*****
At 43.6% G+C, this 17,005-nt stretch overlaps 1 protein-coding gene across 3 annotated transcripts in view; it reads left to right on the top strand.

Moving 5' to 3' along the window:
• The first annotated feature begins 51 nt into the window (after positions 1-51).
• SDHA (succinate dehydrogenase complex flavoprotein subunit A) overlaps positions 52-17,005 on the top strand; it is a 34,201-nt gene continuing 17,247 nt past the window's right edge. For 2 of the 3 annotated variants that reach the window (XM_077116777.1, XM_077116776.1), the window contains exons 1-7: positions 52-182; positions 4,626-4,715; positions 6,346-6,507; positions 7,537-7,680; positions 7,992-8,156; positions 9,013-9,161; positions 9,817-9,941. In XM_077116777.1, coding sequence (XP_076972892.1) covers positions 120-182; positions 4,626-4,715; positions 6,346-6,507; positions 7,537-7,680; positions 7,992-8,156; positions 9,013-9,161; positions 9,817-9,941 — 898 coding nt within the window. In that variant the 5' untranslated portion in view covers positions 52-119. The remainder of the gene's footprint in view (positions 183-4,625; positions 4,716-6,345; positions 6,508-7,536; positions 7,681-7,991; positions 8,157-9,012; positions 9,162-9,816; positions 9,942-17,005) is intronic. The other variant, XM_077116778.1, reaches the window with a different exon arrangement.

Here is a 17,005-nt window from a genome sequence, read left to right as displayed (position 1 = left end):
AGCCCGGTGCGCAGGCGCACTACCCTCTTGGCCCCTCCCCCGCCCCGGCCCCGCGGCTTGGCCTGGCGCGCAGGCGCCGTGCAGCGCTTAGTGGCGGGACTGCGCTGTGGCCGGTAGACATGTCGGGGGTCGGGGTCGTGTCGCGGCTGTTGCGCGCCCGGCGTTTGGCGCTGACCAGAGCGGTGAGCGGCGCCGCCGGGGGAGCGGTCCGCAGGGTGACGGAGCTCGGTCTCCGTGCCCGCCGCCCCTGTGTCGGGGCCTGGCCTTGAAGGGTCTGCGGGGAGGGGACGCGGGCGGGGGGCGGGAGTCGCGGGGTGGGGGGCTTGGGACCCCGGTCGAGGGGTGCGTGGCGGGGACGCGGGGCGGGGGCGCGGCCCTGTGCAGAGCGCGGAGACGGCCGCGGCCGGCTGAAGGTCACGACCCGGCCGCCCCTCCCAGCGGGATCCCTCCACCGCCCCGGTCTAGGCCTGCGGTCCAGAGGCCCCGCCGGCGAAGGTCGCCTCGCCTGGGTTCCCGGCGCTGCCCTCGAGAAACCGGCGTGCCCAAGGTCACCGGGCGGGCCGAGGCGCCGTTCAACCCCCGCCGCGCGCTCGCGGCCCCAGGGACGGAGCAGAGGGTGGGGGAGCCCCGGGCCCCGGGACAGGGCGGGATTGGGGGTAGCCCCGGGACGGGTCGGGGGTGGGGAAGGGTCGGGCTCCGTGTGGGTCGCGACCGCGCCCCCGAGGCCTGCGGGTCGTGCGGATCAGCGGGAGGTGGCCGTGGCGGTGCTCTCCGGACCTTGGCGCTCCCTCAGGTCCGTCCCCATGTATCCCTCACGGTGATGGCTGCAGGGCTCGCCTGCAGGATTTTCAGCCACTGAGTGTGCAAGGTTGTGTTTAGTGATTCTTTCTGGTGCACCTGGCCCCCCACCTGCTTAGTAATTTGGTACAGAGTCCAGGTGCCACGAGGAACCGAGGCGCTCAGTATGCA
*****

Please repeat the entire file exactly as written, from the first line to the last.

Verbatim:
At 43.6% G+C, this 17,005-nt stretch overlaps 1 protein-coding gene across 3 annotated transcripts in view; it reads left to right on the top strand.

Moving 5' to 3' along the window:
• The first annotated feature begins 51 nt into the window (after positions 1-51).
• SDHA (succinate dehydrogenase complex flavoprotein subunit A) overlaps positions 52-17,005 on the top strand; it is a 34,201-nt gene continuing 17,247 nt past the window's right edge. For 2 of the 3 annotated variants that reach the window (XM_077116777.1, XM_077116776.1), the window contains exons 1-7: positions 52-182; positions 4,626-4,715; positions 6,346-6,507; positions 7,537-7,680; positions 7,992-8,156; positions 9,013-9,161; positions 9,817-9,941. In XM_077116777.1, coding sequence (XP_076972892.1) covers positions 120-182; positions 4,626-4,715; positions 6,346-6,507; positions 7,537-7,680; positions 7,992-8,156; positions 9,013-9,161; positions 9,817-9,941 — 898 coding nt within the window. In that variant the 5' untranslated portion in view covers positions 52-119. The remainder of the gene's footprint in view (positions 183-4,625; positions 4,716-6,345; positions 6,508-7,536; positions 7,681-7,991; positions 8,157-9,012; positions 9,162-9,816; positions 9,942-17,005) is intronic. The other variant, XM_077116778.1, reaches the window with a different exon arrangement.

Here is a 17,005-nt window from a genome sequence, read left to right as displayed (position 1 = left end):
AGCCCGGTGCGCAGGCGCACTACCCTCTTGGCCCCTCCCCCGCCCCGGCCCCGCGGCTTGGCCTGGCGCGCAGGCGCCGTGCAGCGCTTAGTGGCGGGACTGCGCTGTGGCCGGTAGACATGTCGGGGGTCGGGGTCGTGTCGCGGCTGTTGCGCGCCCGGCGTTTGGCGCTGACCAGAGCGGTGAGCGGCGCCGCCGGGGGAGCGGTCCGCAGGGTGACGGAGCTCGGTCTCCGTGCCCGCCGCCCCTGTGTCGGGGCCTGGCCTTGAAGGGTCTGCGGGGAGGGGACGCGGGCGGGGGGCGGGAGTCGCGGGGTGGGGGGCTTGGGACCCCGGTCGAGGGGTGCGTGGCGGGGACGCGGGGCGGGGGCGCGGCCCTGTGCAGAGCGCGGAGACGGCCGCGGCCGGCTGAAGGTCACGACCCGGCCGCCCCTCCCAGCGGGATCCCTCCACCGCCCCGGTCTAGGCCTGCGGTCCAGAGGCCCCGCCGGCGAAGGTCGCCTCGCCTGGGTTCCCGGCGCTGCCCTCGAGAAACCGGCGTGCCCAAGGTCACCGGGCGGGCCGAGGCGCCGTTCAACCCCCGCCGCGCGCTCGCGGCCCCAGGGACGGAGCAGAGGGTGGGGGAGCCCCGGGCCCCGGGACAGGGCGGGATTGGGGGTAGCCCCGGGACGGGTCGGGGGTGGGGAAGGGTCGGGCTCCGTGTGGGTCGCGACCGCGCCCCCGAGGCCTGCGGGTCGTGCGGATCAGCGGGAGGTGGCCGTGGCGGTGCTCTCCGGACCTTGGCGCTCCCTCAGGTCCGTCCCCATGTATCCCTCACGGTGATGGCTGCAGGGCTCGCCTGCAGGATTTTCAGCCACTGAGTGTGCAAGGTTGTGTTTAGTGATTCTTTCTGGTGCACCTGGCCCCCCACCTGCTTAGTAATTTGGTACAGAGTCCAGGTGCCACGAGGAACCGAGGCGCTCAGTATGCA